In an online "Room for Debate" feature, the New York Times (9/27, Subscription Publication) asks a number of education experts and others about whether the traditional school day should be longer. The piece features responses from Geoffrey Canada of the Harlem Children's Zone, filmmaker Vicki Abeles, sleep researcher Mary A. Carskadon, and KIPP Foundation CEO Richard Barth, among others.

Many Teachers Have Limited Experience

MSNBC (9/27, Omer) reports that according to statistics, the number of "new teachers" in the US workforce has "increased dramatically over the past two decades. In 1987-'88, the most common level of experience among the nation's 3 million K-12 public school teachers was 14 years in the classroom. By 2007-'08, students were most likely to encounter a teacher with just one or two years of experience." The piece cites such factors as the retirement of many baby boomer teachers, a decreased appeal to the profession from NBLB and other programs, and low pay.

ED, FCC Switching From Funding To Facilitating Education Technology

Education Week (9/27, Quillen) reports that ED and the FCC "both have helped launch initiatives that were billed as major breakthroughs but involved the two organizations as agents of collaboration, not primary funders," for education technology. "Last week, FCC Chairman Julius Genachowski attended as Philadelphia-based Comcast Corp. officially announced its Internet Essentials program, which will give families of students who receive free school lunches access to broadband Internet service for $9.95 a month, before taxes." The previous week, Education Secretary Arne Duncan "launched the Digital Promise center, a congressionally authorized clearinghouse dedicated to identifying, supporting, and publicizing the most effective education technology innovations." After initial funding, Education Week notes, ED will shift to a role focused more on linking stakeholders' ideas.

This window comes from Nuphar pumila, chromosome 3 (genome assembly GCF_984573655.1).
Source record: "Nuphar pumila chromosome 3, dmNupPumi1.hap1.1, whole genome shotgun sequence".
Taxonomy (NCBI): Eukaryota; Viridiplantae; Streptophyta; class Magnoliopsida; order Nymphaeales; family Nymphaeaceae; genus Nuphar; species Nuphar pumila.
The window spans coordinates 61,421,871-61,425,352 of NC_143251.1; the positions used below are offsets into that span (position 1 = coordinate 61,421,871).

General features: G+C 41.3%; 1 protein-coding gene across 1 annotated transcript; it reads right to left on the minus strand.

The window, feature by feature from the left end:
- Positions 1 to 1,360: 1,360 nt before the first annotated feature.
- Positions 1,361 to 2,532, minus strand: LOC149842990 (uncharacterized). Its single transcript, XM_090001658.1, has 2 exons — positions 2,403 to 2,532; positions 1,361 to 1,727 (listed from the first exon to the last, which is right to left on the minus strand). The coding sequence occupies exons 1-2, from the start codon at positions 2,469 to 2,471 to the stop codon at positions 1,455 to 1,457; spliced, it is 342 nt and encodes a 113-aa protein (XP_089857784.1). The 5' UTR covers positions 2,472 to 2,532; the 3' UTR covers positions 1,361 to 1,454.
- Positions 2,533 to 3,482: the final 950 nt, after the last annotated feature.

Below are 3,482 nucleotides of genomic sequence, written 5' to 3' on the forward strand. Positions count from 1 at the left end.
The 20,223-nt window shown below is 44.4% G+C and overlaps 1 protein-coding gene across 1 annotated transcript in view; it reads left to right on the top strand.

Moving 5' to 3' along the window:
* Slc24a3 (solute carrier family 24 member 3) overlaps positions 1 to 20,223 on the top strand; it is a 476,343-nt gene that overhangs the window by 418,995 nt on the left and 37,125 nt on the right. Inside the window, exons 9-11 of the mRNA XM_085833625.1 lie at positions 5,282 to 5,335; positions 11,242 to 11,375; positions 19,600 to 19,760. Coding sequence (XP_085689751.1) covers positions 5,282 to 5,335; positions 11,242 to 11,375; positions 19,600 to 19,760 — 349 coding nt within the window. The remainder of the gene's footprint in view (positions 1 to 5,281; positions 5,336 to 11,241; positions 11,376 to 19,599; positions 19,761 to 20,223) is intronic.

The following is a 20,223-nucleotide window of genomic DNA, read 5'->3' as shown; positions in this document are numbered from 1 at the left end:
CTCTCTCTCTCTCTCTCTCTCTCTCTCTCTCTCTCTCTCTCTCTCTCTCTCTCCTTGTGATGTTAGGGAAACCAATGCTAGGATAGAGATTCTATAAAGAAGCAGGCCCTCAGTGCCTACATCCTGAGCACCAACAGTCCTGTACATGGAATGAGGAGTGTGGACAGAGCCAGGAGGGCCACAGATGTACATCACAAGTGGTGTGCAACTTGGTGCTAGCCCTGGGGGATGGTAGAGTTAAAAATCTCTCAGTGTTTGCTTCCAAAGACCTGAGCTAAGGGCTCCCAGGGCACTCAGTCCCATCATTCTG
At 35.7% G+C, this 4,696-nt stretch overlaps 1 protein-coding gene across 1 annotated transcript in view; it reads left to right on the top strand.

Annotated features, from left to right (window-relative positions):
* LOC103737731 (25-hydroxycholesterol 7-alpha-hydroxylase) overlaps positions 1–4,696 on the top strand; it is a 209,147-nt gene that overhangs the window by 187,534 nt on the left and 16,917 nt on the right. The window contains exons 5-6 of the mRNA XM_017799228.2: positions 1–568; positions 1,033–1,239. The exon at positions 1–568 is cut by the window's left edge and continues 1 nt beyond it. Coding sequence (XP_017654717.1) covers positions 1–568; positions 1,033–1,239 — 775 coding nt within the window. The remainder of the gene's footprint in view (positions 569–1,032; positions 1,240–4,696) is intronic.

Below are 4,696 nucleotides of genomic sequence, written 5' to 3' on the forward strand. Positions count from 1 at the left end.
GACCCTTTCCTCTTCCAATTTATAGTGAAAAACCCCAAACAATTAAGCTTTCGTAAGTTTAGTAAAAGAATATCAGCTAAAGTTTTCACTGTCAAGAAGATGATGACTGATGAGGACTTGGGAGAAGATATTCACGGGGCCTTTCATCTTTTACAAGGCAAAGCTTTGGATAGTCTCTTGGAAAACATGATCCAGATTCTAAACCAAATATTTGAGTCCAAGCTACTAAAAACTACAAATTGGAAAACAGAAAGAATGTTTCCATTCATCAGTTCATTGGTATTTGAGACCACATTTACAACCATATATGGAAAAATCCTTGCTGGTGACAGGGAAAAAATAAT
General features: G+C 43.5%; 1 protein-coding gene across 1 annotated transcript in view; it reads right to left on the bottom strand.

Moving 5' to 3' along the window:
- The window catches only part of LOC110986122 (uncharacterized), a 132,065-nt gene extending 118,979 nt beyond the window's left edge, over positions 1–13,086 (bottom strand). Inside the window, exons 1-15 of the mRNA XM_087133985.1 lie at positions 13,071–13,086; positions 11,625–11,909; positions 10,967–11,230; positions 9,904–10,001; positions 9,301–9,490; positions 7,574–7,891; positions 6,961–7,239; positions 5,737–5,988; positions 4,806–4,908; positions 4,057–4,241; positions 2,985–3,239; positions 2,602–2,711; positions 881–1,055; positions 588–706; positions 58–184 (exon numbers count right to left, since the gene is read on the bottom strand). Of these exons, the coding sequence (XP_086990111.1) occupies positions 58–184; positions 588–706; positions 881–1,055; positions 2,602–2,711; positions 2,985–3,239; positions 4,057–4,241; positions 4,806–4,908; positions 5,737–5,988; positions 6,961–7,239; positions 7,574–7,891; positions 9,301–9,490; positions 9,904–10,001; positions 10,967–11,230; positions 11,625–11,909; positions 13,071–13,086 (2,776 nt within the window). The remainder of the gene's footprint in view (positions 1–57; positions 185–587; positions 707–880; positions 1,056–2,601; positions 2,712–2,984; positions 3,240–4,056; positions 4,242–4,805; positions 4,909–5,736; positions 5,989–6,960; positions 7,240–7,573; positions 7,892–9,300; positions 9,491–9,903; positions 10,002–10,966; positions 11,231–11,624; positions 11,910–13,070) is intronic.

Monday, September 26, 2011

Career Switchers Face Dwindling Job Supply

The AP (9/26) relates the story of a South Carolina woman with "a degree in early childhood education and tens of thousands of dollars in student loans to repay, but no teaching job," noting that the decades-long trend of high teacher demand has fallen victim to the recession, which has "upended the conventional wisdom that a teaching job is a golden ticket to career stability." Meanwhile, "a national survey of school districts in June by the Center on Education Policy estimated that 48 percent of them cut teaching jobs last school year." The AP notes that this trend of increased job scarcity applies to recent graduates as well as career switchers, "because of school district rules that require administrators to lay off the most recently hired teachers first, meaning some graduates lucky enough to find a job are out of work within a year."

ED's Ali Hails End Of Arizona Teacher Accent Rules

The New York Times (9/25, Lacey, Subscription Publication) reports on Arizona's nearly decade-long policy of "sending monitors to classrooms across the state to check on teachers' articulation," noting that the state "recently made a sharp about-face on the issue. A federal investigation of possible civil rights violations prompted the state to call off its accent police. 'To my knowledge, we have not seen policies like this in other states,' Russlynn H. Ali, the assistant federal secretary of education for civil rights, said in an interview. She called it 'good news' that Arizona had altered its policy." The Times describes the complaint field with ED alleging unfair treatment of teachers with accents, but notes that state officials say they were investigating fluency in English rather than accents.

Illinois Districts Moving Away From Cursive Writing

The Chicago Tribune (9/26, Black) reports on the "shocked" reactions of parents in DuPage County, Illinois, to news that the school district is dropping cursive writing from its curriculum "in order to squeeze more 21st century lessons, such as keyboarding, into the classroom day." The Tribune notes that across the state other districts have "begun to downplay cursive to conform to a new set of 'common core standards' adopted last year. At least 44 other states have signed on to the new standards, which dictate the skills students should learn at each grade level."